Theodosia Okoh is celebrated in Ghana for her contribution to the history of the nation by designing the national flag in 1957.
However, what most people do not know is that his grandson, Ian Jones-Quartey is currently on of the best cartoon animators in the United States of America.
He even based Nanefua Pizza, a character in one of his works titled Steven Universe, on his grandmother as a tribute.
Ian, however, believes that his grandmother’s accomplishment as the designer of Ghana’s flag made it easier for him to become an artist.
“Having someone like that in our family made it easy to think that being an artist is a thing I could do,” he told the Baltimore Sun.
Aside from being an animator, Ian is also a writer, voice actor, storyboard artist, director and producer.
He is best known for creating the animated series OK K.O.! Let’s Be Heroes, based on his Cartoon Network pilot Lakewood Plaza Turbo, which ran on the network from 2017 to 2019.
An alumnus of the School of Visual Arts in New York City, Ian’s first job in television animation was on The Venture Bros, where he worked as an animation director.
He went on to be a storyboard supervisor and revisionist for Adventure Time and a storyboard artist for Secret Mountain Fort Awesome.
He also did the voice of Wallow in Bravest Warriors and was the supervising director and co-developer of the Cartoon Network series Steven Universe.
Ian created the webcomic RPG World, which won Web Cartoonists’ Choice Awards in 2001 and 2002.
He has also created a ton of web animation series, most notably the 70-episode improv-comedy cartoon nockFORCE, which he animated and starred in.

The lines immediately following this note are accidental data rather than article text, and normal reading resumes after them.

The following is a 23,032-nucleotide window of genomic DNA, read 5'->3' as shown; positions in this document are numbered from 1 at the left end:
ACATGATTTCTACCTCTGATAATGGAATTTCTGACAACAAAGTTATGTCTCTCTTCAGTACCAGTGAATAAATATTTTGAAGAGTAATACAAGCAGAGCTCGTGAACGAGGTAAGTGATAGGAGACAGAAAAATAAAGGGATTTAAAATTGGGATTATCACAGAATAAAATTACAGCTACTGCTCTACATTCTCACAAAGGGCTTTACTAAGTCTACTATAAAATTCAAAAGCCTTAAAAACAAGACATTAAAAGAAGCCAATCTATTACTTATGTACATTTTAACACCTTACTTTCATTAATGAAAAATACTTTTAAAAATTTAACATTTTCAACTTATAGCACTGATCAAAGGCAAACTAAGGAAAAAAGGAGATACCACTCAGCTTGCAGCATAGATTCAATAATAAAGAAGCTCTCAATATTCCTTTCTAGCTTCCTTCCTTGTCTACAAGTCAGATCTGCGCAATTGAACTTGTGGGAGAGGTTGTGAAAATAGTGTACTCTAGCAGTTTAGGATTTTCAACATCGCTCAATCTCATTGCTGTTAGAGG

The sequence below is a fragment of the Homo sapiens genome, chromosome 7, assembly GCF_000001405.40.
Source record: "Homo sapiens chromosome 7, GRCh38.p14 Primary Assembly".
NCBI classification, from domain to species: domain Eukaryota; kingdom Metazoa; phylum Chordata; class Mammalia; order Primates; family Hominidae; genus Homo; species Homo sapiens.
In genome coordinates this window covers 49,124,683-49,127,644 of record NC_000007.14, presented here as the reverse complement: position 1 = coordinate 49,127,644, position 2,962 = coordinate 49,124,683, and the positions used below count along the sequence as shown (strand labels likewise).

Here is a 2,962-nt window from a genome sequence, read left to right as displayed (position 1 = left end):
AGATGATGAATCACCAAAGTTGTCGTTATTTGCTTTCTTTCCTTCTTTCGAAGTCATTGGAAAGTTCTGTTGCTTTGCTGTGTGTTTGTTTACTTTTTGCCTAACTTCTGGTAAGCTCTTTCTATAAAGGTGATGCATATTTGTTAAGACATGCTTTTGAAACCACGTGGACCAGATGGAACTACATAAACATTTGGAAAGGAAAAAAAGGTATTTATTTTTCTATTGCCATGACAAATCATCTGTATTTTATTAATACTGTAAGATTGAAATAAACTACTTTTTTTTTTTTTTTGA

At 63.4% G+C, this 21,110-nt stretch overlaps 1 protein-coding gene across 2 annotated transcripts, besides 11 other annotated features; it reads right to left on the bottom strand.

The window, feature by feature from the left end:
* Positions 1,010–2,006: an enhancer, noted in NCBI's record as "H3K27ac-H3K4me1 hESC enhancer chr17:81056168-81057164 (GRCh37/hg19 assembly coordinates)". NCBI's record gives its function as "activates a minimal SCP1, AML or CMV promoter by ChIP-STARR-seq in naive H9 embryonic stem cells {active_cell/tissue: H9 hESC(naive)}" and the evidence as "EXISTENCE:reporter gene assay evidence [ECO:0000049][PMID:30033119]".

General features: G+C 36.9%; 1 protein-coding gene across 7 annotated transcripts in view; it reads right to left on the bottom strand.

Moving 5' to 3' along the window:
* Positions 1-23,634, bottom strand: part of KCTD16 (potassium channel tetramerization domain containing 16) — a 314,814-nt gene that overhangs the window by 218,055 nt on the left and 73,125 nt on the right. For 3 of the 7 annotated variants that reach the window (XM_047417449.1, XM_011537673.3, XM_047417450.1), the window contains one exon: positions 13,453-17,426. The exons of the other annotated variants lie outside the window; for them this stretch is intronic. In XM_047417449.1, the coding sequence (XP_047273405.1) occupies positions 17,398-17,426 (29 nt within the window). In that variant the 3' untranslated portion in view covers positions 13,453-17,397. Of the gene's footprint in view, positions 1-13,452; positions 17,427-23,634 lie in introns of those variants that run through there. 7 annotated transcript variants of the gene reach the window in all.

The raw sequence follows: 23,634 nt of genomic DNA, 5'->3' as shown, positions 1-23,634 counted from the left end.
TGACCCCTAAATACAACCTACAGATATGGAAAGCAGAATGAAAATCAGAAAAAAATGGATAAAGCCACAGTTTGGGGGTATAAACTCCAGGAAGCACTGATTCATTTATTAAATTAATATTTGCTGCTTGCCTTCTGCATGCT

Ian Jones-Quartey cites Looney Tunes and Dexter’s Laboratory as the inspirations for the kind of animations he creates.
“My number one inspiration is classic Looney Tunes. The thing about Looney Tunes that’s more special than any other cartoon is, you can see the characters thinking. You can see, just from their facial expressions and the way they’re moving, what they’re thinking in their heads and what they’re about to do. That’s something that is really special to me,” he told SVA.
“The second would be another Cartoon Network show, Dexter’s Laboratory, which, to me, synthesized the best parts of Hanna-Barbera animation and ’70s anime, and that’s kind of the feel that we’re going for a little bit: The animation is not full, it’s very deliberately limited. We drop frames, we slide things around, we do zooms. I love efficiency that is still expressive and entertaining,” he added.
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